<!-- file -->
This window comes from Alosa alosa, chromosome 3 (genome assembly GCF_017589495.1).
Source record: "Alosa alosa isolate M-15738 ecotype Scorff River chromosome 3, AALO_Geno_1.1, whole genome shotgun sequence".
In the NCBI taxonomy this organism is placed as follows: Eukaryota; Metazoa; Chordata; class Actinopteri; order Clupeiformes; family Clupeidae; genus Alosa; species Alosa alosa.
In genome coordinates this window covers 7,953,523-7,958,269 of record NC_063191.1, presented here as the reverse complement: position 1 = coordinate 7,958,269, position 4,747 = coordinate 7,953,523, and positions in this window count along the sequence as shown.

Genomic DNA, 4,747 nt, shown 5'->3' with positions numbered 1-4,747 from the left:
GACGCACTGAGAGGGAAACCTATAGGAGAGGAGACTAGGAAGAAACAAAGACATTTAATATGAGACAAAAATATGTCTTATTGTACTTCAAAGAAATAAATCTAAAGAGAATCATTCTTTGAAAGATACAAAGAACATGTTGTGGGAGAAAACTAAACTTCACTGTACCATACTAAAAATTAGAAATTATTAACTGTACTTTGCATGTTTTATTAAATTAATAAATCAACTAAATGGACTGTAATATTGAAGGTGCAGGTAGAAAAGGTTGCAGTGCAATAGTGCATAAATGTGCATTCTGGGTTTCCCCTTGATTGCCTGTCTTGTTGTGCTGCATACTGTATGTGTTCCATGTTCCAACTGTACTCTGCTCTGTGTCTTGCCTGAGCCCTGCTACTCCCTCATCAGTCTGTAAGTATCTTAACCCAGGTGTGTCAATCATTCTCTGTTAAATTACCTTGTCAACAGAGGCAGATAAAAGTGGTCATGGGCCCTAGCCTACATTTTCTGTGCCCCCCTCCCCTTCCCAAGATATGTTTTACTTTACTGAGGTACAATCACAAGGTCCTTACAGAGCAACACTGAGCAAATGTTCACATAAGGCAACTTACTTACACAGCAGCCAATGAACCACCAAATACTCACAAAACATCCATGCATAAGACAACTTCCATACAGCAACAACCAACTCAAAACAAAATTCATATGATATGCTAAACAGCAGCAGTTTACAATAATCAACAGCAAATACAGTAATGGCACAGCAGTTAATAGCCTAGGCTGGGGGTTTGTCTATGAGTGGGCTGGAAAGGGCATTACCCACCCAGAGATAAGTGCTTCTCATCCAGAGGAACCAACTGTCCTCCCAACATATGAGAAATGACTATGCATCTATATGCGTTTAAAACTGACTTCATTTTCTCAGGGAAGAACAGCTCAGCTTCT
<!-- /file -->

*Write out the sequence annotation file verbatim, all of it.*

This window comes from Alosa alosa, chromosome 3 (genome assembly GCF_017589495.1).
Source record: "Alosa alosa isolate M-15738 ecotype Scorff River chromosome 3, AALO_Geno_1.1, whole genome shotgun sequence".
In the NCBI taxonomy this organism is placed as follows: Eukaryota; Metazoa; Chordata; class Actinopteri; order Clupeiformes; family Clupeidae; genus Alosa; species Alosa alosa.
In genome coordinates this window covers 7,953,523-7,958,269 of record NC_063191.1, presented here as the reverse complement: position 1 = coordinate 7,958,269, position 4,747 = coordinate 7,953,523, and positions in this window count along the sequence as shown.

Genomic DNA, 4,747 nt, shown 5'->3' with positions numbered 1-4,747 from the left:
GACGCACTGAGAGGGAAACCTATAGGAGAGGAGACTAGGAAGAAACAAAGACATTTAATATGAGACAAAAATATGTCTTATTGTACTTCAAAGAAATAAATCTAAAGAGAATCATTCTTTGAAAGATACAAAGAACATGTTGTGGGAGAAAACTAAACTTCACTGTACCATACTAAAAATTAGAAATTATTAACTGTACTTTGCATGTTTTATTAAATTAATAAATCAACTAAATGGACTGTAATATTGAAGGTGCAGGTAGAAAAGGTTGCAGTGCAATAGTGCATAAATGTGCATTCTGGGTTTCCCCTTGATTGCCTGTCTTGTTGTGCTGCATACTGTATGTGTTCCATGTTCCAACTGTACTCTGCTCTGTGTCTTGCCTGAGCCCTGCTACTCCCTCATCAGTCTGTAAGTATCTTAACCCAGGTGTGTCAATCATTCTCTGTTAAATTACCTTGTCAACAGAGGCAGATAAAAGTGGTCATGGGCCCTAGCCTACATTTTCTGTGCCCCCCTCCCCTTCCCAAGATATGTTTTACTTTACTGAGGTACAATCACAAGGTCCTTACAGAGCAACACTGAGCAAATGTTCACATAAGGCAACTTACTTACACAGCAGCCAATGAACCACCAAATACTCACAAAACATCCATGCATAAGACAACTTCCATACAGCAACAACCAACTCAAAACAAAATTCATATGATATGCTAAACAGCAGCAGTTTACAATAATCAACAGCAAATACAGTAATGGCACAGCAGTTAATAGCCTAGGCTGGGGGTTTGTCTATGAGTGGGCTGGAAAGGGCATTACCCACCCAGAGATAAGTGCTTCTCATCCAGAGGAACCAACTGTCCTCCCAACATATGAGAAATGACTATGCATCTATATGCGTTTAAAACTGACTTCATTTTCTCAGGGAAGAACAGCTCAGCTTCT